The Co-Determination Act and the Employer's Duty to Negotiate

Lön & HR | 18.12.2023

by Azets Sverige

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The Co-Determination Act (MBL) is a central legislation that regulates the relationship between employers and employees. The purpose of the MBL is to promote co-determination through negotiations between employers and employee organizations. It aims to increase employee involvement and the opportunity to influence the workplace. The law constitutes a cornerstone of labor law in Sweden since 1977. 


When is the MBL applicable? 

The MBL regulates, among other things, the obligation to negotiate, the information obligation, and the freedom of association. The law is intentionally general. Some parts of the MBL apply regardless of whether there is a collective agreement in the workplace or not, while others are only applicable to companies with collective agreements. The MBL is applied in matters concerning employers and employees, such as employment contracts, working conditions, work management, and when negotiations with employee organizations are needed. 


General Negotiation Right §10 

According to the general negotiation right, both employees and employers have the right to negotiate issues related to the relationship between employers and members of an employee organization. This applies for both current and previous employees of the employer. 

It is an employee organization that can demand negotiation under the MBL; an individual employee cannot claim negotiation under this law. According to §6, an employee organization is defined as a group of employees that, according to its statutes, aims to represent the interests of employees against the employer. An employer organization refers to a similar association on the employer's side, representing the interests of the employer in relation to employees.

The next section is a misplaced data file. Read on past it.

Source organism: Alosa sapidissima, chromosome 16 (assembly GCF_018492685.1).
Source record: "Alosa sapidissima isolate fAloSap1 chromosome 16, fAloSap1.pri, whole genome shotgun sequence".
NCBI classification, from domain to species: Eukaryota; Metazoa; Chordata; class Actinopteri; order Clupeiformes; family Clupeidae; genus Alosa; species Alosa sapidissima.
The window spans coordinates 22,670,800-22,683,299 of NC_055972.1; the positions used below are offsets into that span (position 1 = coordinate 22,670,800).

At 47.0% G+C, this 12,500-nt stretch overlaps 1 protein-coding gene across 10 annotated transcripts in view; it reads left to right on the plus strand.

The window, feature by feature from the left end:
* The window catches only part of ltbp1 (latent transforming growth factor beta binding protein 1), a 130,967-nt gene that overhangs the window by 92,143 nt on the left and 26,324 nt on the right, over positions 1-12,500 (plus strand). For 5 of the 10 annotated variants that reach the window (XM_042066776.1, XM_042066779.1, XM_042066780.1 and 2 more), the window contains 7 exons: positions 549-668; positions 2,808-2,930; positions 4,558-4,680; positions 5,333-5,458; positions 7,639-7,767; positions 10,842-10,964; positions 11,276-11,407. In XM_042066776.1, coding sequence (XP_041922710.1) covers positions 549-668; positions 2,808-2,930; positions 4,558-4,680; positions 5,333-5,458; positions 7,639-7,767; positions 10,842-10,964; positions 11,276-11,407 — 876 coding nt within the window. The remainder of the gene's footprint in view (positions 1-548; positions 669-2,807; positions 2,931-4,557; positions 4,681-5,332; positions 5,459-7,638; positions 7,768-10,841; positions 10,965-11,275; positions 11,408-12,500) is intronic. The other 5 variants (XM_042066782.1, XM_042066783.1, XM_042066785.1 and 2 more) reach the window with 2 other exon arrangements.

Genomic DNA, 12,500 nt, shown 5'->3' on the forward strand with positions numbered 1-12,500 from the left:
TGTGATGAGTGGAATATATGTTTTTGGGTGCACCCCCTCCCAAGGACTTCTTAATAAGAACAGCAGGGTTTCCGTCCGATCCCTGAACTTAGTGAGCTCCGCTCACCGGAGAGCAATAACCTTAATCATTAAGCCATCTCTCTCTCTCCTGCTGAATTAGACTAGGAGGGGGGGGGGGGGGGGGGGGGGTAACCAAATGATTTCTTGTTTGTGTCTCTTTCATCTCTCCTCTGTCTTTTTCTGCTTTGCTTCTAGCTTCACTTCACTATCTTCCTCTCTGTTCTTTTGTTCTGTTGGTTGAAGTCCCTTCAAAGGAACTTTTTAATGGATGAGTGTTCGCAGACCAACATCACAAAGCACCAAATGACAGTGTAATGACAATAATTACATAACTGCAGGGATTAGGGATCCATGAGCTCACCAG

If an employee organization requests an employer to participate in a negotiation, the employer must do so. The obligation to negotiate applies even if the company believes that the organization's demands lack legal support. During the negotiation, the employer must be active and be able to justify their position on the matter. Ignoring the general negotiation right can lead to liability for damages for the employer. However, reaching an agreement is not a requirement. 


Primary Negotiation Right §11 

The primary negotiation right, regulated in §11, means that employers bound by a collective agreement are obliged to initiate negotiations with the employee organization to which the collective agreement is bound before a decision is made about a significant change, such as: 

  • Employer's operations. This could be, for example, termination due to operational reasons, appointment of a manager, or if the business is taken over by someone else. If there are multiple collective agreements with different organizations, the duty to negotiate applies to all of them. 
  • Employment. Some examples include termination for personal reasons, relocation, or new working hours. If the parties do not reach an agreement, the trade union can demand central negotiations. The employer must participate but is often assisted by its employer organization. If no agreement is reached, either at the local or central level, the employer can make the decision they desire. 


Employers without a collective agreement must also engage in primary negotiations according to §11 if it concerns termination due to operational reasons or a business transition. This is regulated in §13. 


Must the employer negotiate with the union during a reorganization? 

In significant changes in the workplace, as regulated in §11 of the MBL, the employer is obligated to call for negotiations with the employee organisation. 

Terminations due to shortages of work are considered a significant change in the business, and thus, the employer must negotiate with the union. These negotiations must be concluded before any terminations can take place. 


Information obligation §18-22 

The duty to provide information means that employers must continuously inform the employee organizations with which the company has a collective agreement about the company's development. This should be done at the initiative of the employer and include the company's development in production, finances, and guidelines for personnel policies. 

The duty to provide information also applies to organizations without a collective agreement. In this case, they should inform the employee organizations of which their employees are members. 


At Azets, we offer HR consulting. If you are in a situation where you need support, we assist with questions and negotiations. Feel free to contact us at


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